European seas are a hub of human activity. Maritime transport is so widespread that it inevitably affects anybody working in or with the ocean. For the first time those responsible for monitoring shipping emissions, identifying the best routes to lay pipelines and cables, assessing the impact of fishing on the seafloor or planning offshore wind farms can have free and open access to maps and the underlying raster files of vessel activity.
The new EMODnet digital vessel density maps allows users to visualise vessel movement patterns and the distribution of maritime traffic in European waters. The service provides access to monthly composite maps by ship type for the year 2017 (with more to come). Maps are available free of charge for viewing, downloading, processing and usage for commercial and non-commercial purposes alike from the EMODnet Human Activities portal (http://www.emodnet-humanactivities.eu/view-data.php).
“With increasing economic activities at sea, not least the large expansion of offshore wind energy, marine space is not only at a premium, but also under growing pressure. When making maritime spatial plans to manage these new activities, planners need to know where and when other activity takes place. The availability and interoperability of these new [vessel density] maps can be an important contribution towards developing these plans,” declared Felix Leinemann, Head of the European Commission’s unit in charge of maritime spatial planning.
Ana Tejedor, Marine Conservation and Policy Implementation Expert at the European Environment Agency, added: “Information coming from the new EMODnet digital vessel density maps will supplement the thematic and sectoral assessments of the European Environment Agency. Our platform, WISE-Marine, will ensure the correct linkages to the digital maps – thus allowing information and data to be re-used between Directives and geographical scales without the need to establish new or duplicate data reporting and dissemination structures”.
"Vessel density maps have been around for quite a while, but this EMODnet data product is different. In addition to being 100% free, it offers comprehensive and regularly updated digital maps that can be used without restriction. That’s great value for (no) money for users,” explained Alessandro Pititto from COGEA, Coordinator of EMODnet Human Activities. In the open data access principle that EMODnet promotes, users are able to track the data back to its originator and download the raster files behind the map or access data via web services. Use of the maps is unlimited as long as EMODnet is duly acknowledged as the data product provider and the methods used to derive the map are clearly documented or referenced.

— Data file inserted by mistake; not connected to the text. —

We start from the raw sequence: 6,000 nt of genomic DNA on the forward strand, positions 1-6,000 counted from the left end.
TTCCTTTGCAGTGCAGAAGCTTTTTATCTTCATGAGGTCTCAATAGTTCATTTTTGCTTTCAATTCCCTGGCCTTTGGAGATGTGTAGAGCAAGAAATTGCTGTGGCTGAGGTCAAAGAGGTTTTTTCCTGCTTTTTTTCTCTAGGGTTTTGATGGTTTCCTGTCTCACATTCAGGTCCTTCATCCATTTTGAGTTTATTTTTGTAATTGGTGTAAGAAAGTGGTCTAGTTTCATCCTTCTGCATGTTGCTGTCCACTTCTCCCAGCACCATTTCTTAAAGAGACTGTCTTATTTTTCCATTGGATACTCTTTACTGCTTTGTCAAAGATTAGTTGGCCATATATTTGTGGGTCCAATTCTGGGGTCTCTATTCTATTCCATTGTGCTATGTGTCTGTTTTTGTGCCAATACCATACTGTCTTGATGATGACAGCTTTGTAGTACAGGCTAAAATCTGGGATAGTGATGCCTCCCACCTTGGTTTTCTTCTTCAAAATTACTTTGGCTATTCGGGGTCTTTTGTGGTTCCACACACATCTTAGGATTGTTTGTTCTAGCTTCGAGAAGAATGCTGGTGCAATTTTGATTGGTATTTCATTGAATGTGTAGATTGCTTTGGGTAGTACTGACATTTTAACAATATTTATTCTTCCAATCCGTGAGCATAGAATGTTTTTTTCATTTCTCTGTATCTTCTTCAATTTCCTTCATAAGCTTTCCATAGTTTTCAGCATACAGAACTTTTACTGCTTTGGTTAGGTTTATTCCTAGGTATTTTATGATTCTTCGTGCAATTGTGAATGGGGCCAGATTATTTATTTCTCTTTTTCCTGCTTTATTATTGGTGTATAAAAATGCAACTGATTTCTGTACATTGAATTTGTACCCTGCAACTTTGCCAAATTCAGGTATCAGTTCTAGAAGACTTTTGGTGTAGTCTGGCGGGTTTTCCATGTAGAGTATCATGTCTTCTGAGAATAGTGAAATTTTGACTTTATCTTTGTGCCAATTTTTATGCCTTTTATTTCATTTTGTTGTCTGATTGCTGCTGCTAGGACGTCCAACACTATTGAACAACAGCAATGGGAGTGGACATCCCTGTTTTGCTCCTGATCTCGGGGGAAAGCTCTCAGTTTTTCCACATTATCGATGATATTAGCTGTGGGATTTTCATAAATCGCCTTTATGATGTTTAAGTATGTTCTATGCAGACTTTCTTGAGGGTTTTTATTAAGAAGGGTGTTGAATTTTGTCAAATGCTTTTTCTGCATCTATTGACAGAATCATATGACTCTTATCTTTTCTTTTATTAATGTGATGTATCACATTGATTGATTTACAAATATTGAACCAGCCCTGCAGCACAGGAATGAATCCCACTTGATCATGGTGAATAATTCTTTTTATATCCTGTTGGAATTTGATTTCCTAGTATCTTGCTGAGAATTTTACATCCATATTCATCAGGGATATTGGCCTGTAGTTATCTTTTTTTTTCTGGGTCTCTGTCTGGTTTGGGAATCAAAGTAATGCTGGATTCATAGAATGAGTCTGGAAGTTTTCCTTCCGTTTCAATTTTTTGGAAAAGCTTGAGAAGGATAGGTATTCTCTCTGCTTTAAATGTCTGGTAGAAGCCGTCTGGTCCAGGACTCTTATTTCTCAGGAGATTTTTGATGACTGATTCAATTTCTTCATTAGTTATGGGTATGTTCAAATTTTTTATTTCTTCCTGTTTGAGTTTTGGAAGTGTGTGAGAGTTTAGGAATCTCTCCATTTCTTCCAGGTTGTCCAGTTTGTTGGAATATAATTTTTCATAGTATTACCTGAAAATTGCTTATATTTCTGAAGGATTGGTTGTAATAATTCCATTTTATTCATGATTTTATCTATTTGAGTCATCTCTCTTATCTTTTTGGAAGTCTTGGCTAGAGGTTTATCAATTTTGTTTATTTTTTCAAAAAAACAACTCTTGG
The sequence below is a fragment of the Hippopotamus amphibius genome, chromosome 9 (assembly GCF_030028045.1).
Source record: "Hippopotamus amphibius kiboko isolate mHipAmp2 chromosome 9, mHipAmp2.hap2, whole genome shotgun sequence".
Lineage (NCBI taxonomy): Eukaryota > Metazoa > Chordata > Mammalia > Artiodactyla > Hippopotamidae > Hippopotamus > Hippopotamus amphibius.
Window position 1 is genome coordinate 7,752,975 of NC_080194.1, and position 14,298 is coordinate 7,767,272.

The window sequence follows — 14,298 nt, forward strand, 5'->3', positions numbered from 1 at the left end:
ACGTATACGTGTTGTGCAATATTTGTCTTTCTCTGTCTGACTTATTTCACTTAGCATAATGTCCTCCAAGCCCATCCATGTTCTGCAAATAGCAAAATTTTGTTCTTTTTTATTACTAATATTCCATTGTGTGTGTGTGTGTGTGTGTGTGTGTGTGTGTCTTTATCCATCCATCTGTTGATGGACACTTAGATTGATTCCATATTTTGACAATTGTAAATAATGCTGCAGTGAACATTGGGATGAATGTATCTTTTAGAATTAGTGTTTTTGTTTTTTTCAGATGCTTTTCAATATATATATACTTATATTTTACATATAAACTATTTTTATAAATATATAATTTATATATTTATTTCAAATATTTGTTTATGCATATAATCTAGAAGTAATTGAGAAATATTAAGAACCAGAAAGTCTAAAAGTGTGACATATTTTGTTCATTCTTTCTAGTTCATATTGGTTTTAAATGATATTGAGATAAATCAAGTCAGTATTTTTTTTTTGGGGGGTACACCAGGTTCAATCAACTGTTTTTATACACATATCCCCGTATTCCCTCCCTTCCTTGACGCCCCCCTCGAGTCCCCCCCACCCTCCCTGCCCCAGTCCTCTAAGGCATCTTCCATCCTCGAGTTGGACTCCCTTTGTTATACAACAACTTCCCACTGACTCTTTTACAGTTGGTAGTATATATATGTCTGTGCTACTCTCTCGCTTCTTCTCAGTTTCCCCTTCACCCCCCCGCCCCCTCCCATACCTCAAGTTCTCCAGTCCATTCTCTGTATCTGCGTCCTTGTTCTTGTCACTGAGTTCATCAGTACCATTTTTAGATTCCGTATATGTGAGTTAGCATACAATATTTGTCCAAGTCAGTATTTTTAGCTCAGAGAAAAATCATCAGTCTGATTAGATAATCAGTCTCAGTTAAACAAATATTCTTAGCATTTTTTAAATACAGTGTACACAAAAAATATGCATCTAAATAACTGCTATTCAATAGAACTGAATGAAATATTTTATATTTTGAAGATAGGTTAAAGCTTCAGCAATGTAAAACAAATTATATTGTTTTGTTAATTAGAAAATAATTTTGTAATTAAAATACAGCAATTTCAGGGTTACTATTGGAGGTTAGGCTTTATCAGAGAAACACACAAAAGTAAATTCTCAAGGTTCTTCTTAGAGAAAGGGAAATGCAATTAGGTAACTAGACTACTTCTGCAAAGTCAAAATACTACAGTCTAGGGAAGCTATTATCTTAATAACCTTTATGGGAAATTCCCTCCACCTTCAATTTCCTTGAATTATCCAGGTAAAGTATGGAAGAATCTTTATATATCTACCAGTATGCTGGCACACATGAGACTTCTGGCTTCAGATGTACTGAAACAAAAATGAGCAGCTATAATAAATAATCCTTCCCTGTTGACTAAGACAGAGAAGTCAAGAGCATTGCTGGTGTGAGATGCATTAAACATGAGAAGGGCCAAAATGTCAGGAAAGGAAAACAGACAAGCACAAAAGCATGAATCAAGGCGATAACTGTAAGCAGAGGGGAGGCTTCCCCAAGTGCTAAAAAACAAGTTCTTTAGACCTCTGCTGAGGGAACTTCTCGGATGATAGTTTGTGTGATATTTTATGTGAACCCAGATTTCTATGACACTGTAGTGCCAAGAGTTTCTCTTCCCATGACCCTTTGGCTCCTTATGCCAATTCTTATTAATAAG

Density is expressed as the number of hours spent by ships in a square kilometre over a month. Data are collected from Automatic Identification System (AIS) receivers that track and transmit the location of the ships’ on-board transponders. On the EMODnet vessel density maps, a colour gradient makes it possible to quickly distinguish whether an area is characterised by high or low shipping traffic. Traffic is broken down by ship types: cargo, dredging or underwater operations, high-speed craft, fishing, military and law enforcement, passenger, pleasure craft, sailing, service, tanker, tug and towing, other, unknown.
The EMODnet Human Activities team has developed a bespoke method for developing the vessel density maps, in close consultation with the European Commission’s Joint Research Centre (JRC). A set of terrestrial and satellite AIS data from 2017 was bought from Collecte Localisation Satellites (CLS), a French company specialised in space-based added value products and services for maritime applications. As ships send AIS signals every few seconds, the raw data were down-sampled to optimise the calculation process. The application of a number of correction filters removed any errors from the dataset which was then imported into a database and further processed to create a set of density maps. Detailed information on the processing methodology will be found in the EMODnet Human Activities portal.
For the moment, the data available in the maps cover 2017, but 2018 data is due later on this year. Regular updates will be released through the portal as they become available. The AIS data can be enriched with information from other databases to create new products such as noise maps, emission maps, etc. An agreement signed recently between the European Maritime Safety Agency and the European Commission’s Directorate General for Maritime and Fisheries will allow vessel positions collected by national authorities responsible for safe navigation to contribute. Historical data could show the evolution of shipping in Europe over the last decade. User feedback is crucial to decide where to go next and the EMODnet team is looking forward to it.
To access the vessel density maps, visit the EMODnet Human Activities Portal:
15 March 2019 10:00-10:45 CET: A live tutorial with Alessandro Pititto (EMODnet Human Activities Coordinator), Luigi Falco (GIS Coordinator) and William Adnams (GIS Developer) will show how the maps work and will give a quick overview of the method used. Register now at firstname.lastname@example.org